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favourable to literary attention. Here he gave the example to his young students of close application with abstinent diet; and the only peculiar indulgence, which he allowed himself, was that of a day of temperate festivity once in three weeks or a month. This day, which his nephew, adopting his uncle's college expression, calls “ a gaudy day,”" was allotted to the society of some young and gay friends. Of these, Philips names Mr. Alphry and Mr. Millar, and remarks that " they were the beaux of those times; but that they were nothing near so bad as those now a days.” The gay men of the puritan age were indeed mere babies in excess to the revellers of the succeeding one; when the profligacy of a shameless court, propagated rapidly and strongly through the country, had nearly driven modesty and temperance from Britain.
Abstinence in diet was one of Milton's favourite virtues; which he practised invariably through life, and availed himself of every opportunity to recommend in his writings. In his second beautiful elegy to his
in the northern suburbs. Our author's house in Petty France was a garden-house.
Philips's Life of Milton, xxi.-A gaudy day at Cambridge is a day on wbich the commons are increased.
friend, Deodati, he admits of the use of wine and good cheer to the lyric and the elegiac poet; but to the lofty and ambitious epic, who requires the higher and more continued exertion of the more comprehensive intellect, he will allow only the diet of Pythago
I will give the whole passage to which I refer; and I persuade myself that the reader will not regard it as too long in consequence not only of its own beauty, but of that of the translation with which the kindness of my friend, the Rev. Francis Wrangham, has enabled me to accompany it; a translation, which unites the rare qualities of fidelity and elegance, of concise yet ornamented diction.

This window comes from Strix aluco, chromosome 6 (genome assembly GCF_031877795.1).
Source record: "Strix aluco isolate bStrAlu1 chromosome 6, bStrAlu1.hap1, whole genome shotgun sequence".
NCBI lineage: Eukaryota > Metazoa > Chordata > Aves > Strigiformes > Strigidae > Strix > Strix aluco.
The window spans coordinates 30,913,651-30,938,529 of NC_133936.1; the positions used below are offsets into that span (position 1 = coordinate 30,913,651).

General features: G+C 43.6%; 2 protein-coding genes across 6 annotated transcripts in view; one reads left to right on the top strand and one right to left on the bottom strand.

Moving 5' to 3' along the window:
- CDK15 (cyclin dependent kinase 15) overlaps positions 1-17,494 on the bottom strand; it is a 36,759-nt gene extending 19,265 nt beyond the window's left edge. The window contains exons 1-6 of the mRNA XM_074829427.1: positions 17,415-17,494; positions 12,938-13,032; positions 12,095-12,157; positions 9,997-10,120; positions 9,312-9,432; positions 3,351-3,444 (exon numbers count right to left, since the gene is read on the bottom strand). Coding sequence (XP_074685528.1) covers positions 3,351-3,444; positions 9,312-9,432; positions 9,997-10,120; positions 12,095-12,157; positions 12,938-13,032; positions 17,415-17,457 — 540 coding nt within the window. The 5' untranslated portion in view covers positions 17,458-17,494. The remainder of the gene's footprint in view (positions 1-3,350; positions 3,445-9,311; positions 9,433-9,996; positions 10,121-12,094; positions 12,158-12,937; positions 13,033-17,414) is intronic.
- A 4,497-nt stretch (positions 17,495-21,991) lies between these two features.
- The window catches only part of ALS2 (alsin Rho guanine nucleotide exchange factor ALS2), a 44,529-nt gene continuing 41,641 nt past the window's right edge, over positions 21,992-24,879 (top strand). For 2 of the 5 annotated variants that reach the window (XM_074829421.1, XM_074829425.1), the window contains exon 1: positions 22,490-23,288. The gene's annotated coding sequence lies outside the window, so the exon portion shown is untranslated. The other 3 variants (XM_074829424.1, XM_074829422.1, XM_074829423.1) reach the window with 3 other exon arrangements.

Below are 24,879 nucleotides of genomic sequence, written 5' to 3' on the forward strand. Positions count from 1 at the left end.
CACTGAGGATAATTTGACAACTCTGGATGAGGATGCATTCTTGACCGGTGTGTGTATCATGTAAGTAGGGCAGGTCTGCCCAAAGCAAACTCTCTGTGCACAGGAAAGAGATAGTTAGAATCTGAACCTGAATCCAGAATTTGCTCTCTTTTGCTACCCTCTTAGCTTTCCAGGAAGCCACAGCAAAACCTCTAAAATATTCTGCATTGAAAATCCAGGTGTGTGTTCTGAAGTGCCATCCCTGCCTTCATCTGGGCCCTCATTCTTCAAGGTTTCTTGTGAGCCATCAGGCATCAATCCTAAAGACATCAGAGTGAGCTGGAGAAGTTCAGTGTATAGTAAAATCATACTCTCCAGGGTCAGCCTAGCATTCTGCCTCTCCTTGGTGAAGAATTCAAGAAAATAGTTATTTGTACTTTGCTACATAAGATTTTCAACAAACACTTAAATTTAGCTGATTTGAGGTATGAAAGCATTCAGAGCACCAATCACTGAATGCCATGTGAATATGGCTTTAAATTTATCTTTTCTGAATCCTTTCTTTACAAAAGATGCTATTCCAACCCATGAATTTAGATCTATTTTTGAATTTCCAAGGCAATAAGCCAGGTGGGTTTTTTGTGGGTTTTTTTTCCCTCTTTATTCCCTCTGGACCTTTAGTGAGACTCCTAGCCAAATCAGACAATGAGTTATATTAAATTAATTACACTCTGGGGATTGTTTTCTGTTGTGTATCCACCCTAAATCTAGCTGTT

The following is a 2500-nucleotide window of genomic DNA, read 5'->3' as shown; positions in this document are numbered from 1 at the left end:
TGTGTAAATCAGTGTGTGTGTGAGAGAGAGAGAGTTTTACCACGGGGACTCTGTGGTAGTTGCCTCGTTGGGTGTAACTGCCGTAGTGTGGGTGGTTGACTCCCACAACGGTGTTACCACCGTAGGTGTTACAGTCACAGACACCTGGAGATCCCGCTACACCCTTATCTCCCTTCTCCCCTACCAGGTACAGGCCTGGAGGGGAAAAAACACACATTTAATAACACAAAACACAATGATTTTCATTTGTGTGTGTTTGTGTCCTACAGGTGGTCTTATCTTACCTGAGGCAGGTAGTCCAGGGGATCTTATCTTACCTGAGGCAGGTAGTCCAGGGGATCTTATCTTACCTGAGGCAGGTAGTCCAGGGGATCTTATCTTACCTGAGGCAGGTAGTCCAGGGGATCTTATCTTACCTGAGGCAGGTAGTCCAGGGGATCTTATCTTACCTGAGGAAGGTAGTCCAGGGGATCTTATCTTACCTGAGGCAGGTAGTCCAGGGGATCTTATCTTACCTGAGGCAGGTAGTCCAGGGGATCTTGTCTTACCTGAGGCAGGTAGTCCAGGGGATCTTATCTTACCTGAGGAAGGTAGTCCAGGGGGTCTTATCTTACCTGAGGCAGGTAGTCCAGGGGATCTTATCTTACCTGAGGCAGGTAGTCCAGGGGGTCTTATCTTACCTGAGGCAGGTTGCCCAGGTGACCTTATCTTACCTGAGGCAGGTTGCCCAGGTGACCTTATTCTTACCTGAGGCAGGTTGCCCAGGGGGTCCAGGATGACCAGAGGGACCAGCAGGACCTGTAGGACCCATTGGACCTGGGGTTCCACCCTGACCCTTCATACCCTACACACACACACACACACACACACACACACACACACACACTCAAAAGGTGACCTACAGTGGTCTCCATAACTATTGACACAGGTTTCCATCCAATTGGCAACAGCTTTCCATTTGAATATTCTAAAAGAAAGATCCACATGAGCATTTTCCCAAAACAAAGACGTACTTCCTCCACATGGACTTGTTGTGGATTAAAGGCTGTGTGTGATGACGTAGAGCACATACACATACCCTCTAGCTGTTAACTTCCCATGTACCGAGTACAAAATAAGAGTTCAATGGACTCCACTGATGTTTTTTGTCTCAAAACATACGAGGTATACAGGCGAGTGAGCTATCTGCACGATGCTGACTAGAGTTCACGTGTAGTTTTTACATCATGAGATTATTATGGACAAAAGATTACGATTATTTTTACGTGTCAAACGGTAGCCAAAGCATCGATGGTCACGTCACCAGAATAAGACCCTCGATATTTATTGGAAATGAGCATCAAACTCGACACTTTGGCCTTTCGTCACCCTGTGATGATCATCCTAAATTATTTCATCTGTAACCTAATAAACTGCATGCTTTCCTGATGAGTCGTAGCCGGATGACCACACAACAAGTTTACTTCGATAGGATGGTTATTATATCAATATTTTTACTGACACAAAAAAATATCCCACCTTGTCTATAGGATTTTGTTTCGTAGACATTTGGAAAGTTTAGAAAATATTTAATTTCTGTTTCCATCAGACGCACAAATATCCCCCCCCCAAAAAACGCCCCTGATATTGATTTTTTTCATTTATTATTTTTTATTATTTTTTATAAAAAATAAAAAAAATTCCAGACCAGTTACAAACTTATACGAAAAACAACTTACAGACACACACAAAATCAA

Quid quereris refugam vino dapibusq; poesin?
Carmen amat Bacchum, carmina Bacchus amat.
Atq; hederam Jauro præposuisse suæ.
Mista Thyoneo turba novena choro.
Non illic epulæ, non sata vitis erat.
Cantavit brevibus Teïa Musa modis?
Et redolet sumptum pagina quæq; merum;
Et volat Eleo pulvere fuscus eques.
Dulce canit Glyceram, flavicomamq; Chloen.
Mentis alit vires, ingeniumq; fovet.
Massica fecundam despumant pocula venam,
Fundis et ex ipso condita metra cado. Addimus his artes, fusumque per intima Phæbum
Corda; favent uni Bacchus, Apollo, Ceres. Scilicet haud mirum, tam dulcia carmina per te,
Numine composito, tres peperisse Deos. Nunc quoque Thressa tibi cælato barbitos auro
Insonat argutâ molliter icta manu: Auditurque chelys suspensa tapetia circum,
Virgineos tremulâ quæ regat arte pedes. Illa tuas saltem teneant spectacula Musas,
Et revocent, quantum crapula pellit iners.
Implet odoratos festa chorea tholos,
Quale repentinus permeat ossa calor;
Irruet in totos lapsa Thalia sinus.
Et vocat ad numeros quemlibet illa suos.
Et cum purpureâ matre tenellus Amor.
Sæpius et veteri commaduisse mero.
Heroasque pios, semideosque duces;
Nunc latrata fero regna profunda cane;
Vivat, et innocuos præbeat herba cibos: Stet prope fagineo pellucida lympha catillo,
Sobriaque è puro pocula fonte bibat.
Et rigidi mores, et sine labe manus.
Surgis, ad infensos augur iture Deos.
Lumina Tiresian, Ogygiumque Linon;
Et lare devoto profugum Calchanta, senemque
Orpheon,o edomitis sola per antra feris.
Dulichium vexit per freta longa virum;
Et vada fæmineis insidiosa sonis;
Dicitur umbrarum detinuisse greges.
Spirat et occultum pectus et ora Jovem,
Then why of wine's enfeebling cup complain?
• Milton and Virgil disagree on the subject of Orpheus's. age.
Spreto Ciconum quo munere matres
Georg. lib. iv. 522.
But each poet had a view perhaps in this instance, to his own particular purpose. Milton wished to insinuate that his diet had a tendency to promote longevity; and Virgil was aware that he could not with any probability make the women of Thrace so outrageous with an old man for his neglect of them as to tear him to pieces.
Whether o'erwhelm'd the groaning axle lie,
But he, whose verse records the battle's roar,